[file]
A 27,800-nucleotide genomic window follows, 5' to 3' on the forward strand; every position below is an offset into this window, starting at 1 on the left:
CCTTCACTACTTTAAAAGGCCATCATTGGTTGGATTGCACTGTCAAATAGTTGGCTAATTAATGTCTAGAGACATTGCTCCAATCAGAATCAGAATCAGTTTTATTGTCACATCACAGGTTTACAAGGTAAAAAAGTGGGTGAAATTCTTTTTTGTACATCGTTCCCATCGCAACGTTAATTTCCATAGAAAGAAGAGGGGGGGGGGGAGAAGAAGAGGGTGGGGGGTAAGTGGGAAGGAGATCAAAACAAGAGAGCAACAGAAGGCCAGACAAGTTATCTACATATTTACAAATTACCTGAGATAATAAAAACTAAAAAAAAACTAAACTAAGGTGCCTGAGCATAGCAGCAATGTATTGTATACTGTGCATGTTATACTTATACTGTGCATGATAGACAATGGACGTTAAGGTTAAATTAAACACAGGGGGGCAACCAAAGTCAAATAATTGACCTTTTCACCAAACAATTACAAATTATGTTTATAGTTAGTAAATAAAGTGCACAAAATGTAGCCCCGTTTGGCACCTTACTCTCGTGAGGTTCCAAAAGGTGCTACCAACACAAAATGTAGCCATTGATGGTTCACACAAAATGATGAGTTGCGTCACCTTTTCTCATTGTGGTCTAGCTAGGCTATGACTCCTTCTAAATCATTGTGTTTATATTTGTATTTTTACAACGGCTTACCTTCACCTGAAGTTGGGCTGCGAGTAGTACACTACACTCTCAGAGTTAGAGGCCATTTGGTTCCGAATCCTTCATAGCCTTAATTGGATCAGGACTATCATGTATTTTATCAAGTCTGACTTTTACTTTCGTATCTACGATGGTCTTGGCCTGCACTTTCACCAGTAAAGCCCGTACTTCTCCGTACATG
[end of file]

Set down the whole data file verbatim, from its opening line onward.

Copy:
A 27,800-nucleotide genomic window follows, 5' to 3' on the forward strand; every position below is an offset into this window, starting at 1 on the left:
CCTTCACTACTTTAAAAGGCCATCATTGGTTGGATTGCACTGTCAAATAGTTGGCTAATTAATGTCTAGAGACATTGCTCCAATCAGAATCAGAATCAGTTTTATTGTCACATCACAGGTTTACAAGGTAAAAAAGTGGGTGAAATTCTTTTTTGTACATCGTTCCCATCGCAACGTTAATTTCCATAGAAAGAAGAGGGGGGGGGGGAGAAGAAGAGGGTGGGGGGTAAGTGGGAAGGAGATCAAAACAAGAGAGCAACAGAAGGCCAGACAAGTTATCTACATATTTACAAATTACCTGAGATAATAAAAACTAAAAAAAAACTAAACTAAGGTGCCTGAGCATAGCAGCAATGTATTGTATACTGTGCATGTTATACTTATACTGTGCATGATAGACAATGGACGTTAAGGTTAAATTAAACACAGGGGGGCAACCAAAGTCAAATAATTGACCTTTTCACCAAACAATTACAAATTATGTTTATAGTTAGTAAATAAAGTGCACAAAATGTAGCCCCGTTTGGCACCTTACTCTCGTGAGGTTCCAAAAGGTGCTACCAACACAAAATGTAGCCATTGATGGTTCACACAAAATGATGAGTTGCGTCACCTTTTCTCATTGTGGTCTAGCTAGGCTATGACTCCTTCTAAATCATTGTGTTTATATTTGTATTTTTACAACGGCTTACCTTCACCTGAAGTTGGGCTGCGAGTAGTACACTACACTCTCAGAGTTAGAGGCCATTTGGTTCCGAATCCTTCATAGCCTTAATTGGATCAGGACTATCATGTATTTTATCAAGTCTGACTTTTACTTTCGTATCTACGATGGTCTTGGCCTGCACTTTCACCAGTAAAGCCCGTACTTCTCCGTACATG